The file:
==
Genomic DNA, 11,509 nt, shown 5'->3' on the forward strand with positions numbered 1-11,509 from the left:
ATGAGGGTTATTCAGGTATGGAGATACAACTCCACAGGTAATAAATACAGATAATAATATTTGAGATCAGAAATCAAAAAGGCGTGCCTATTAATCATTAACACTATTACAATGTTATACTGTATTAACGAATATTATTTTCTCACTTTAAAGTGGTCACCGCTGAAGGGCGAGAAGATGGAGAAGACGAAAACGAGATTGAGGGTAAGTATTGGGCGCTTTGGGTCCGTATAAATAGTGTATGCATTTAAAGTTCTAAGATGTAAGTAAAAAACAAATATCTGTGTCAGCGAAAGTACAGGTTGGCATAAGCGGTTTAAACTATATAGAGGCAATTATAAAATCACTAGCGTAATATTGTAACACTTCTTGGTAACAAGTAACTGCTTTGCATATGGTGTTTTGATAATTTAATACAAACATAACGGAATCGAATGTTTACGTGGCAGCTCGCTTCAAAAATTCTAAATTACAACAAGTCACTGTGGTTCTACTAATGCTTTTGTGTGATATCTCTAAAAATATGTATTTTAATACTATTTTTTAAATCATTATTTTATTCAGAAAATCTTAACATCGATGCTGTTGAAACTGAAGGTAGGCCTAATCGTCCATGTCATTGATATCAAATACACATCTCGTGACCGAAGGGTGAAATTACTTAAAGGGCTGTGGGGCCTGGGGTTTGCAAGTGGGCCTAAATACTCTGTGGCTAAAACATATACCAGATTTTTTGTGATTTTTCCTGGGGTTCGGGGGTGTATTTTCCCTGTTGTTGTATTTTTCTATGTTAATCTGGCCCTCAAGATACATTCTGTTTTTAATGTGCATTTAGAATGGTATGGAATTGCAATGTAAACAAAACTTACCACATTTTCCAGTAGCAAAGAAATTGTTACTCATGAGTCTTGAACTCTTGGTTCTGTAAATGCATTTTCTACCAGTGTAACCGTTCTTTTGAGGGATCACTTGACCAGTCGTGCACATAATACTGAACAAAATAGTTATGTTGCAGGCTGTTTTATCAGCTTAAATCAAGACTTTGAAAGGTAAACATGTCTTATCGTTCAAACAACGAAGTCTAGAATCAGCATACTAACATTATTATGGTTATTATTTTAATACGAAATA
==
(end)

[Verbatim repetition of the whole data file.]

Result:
Genomic DNA, 11,509 nt, shown 5'->3' on the forward strand with positions numbered 1-11,509 from the left:
ATGAGGGTTATTCAGGTATGGAGATACAACTCCACAGGTAATAAATACAGATAATAATATTTGAGATCAGAAATCAAAAAGGCGTGCCTATTAATCATTAACACTATTACAATGTTATACTGTATTAACGAATATTATTTTCTCACTTTAAAGTGGTCACCGCTGAAGGGCGAGAAGATGGAGAAGACGAAAACGAGATTGAGGGTAAGTATTGGGCGCTTTGGGTCCGTATAAATAGTGTATGCATTTAAAGTTCTAAGATGTAAGTAAAAAACAAATATCTGTGTCAGCGAAAGTACAGGTTGGCATAAGCGGTTTAAACTATATAGAGGCAATTATAAAATCACTAGCGTAATATTGTAACACTTCTTGGTAACAAGTAACTGCTTTGCATATGGTGTTTTGATAATTTAATACAAACATAACGGAATCGAATGTTTACGTGGCAGCTCGCTTCAAAAATTCTAAATTACAACAAGTCACTGTGGTTCTACTAATGCTTTTGTGTGATATCTCTAAAAATATGTATTTTAATACTATTTTTTAAATCATTATTTTATTCAGAAAATCTTAACATCGATGCTGTTGAAACTGAAGGTAGGCCTAATCGTCCATGTCATTGATATCAAATACACATCTCGTGACCGAAGGGTGAAATTACTTAAAGGGCTGTGGGGCCTGGGGTTTGCAAGTGGGCCTAAATACTCTGTGGCTAAAACATATACCAGATTTTTTGTGATTTTTCCTGGGGTTCGGGGGTGTATTTTCCCTGTTGTTGTATTTTTCTATGTTAATCTGGCCCTCAAGATACATTCTGTTTTTAATGTGCATTTAGAATGGTATGGAATTGCAATGTAAACAAAACTTACCACATTTTCCAGTAGCAAAGAAATTGTTACTCATGAGTCTTGAACTCTTGGTTCTGTAAATGCATTTTCTACCAGTGTAACCGTTCTTTTGAGGGATCACTTGACCAGTCGTGCACATAATACTGAACAAAATAGTTATGTTGCAGGCTGTTTTATCAGCTTAAATCAAGACTTTGAAAGGTAAACATGTCTTATCGTTCAAACAACGAAGTCTAGAATCAGCATACTAACATTATTATGGTTATTATTTTAATACGAAATA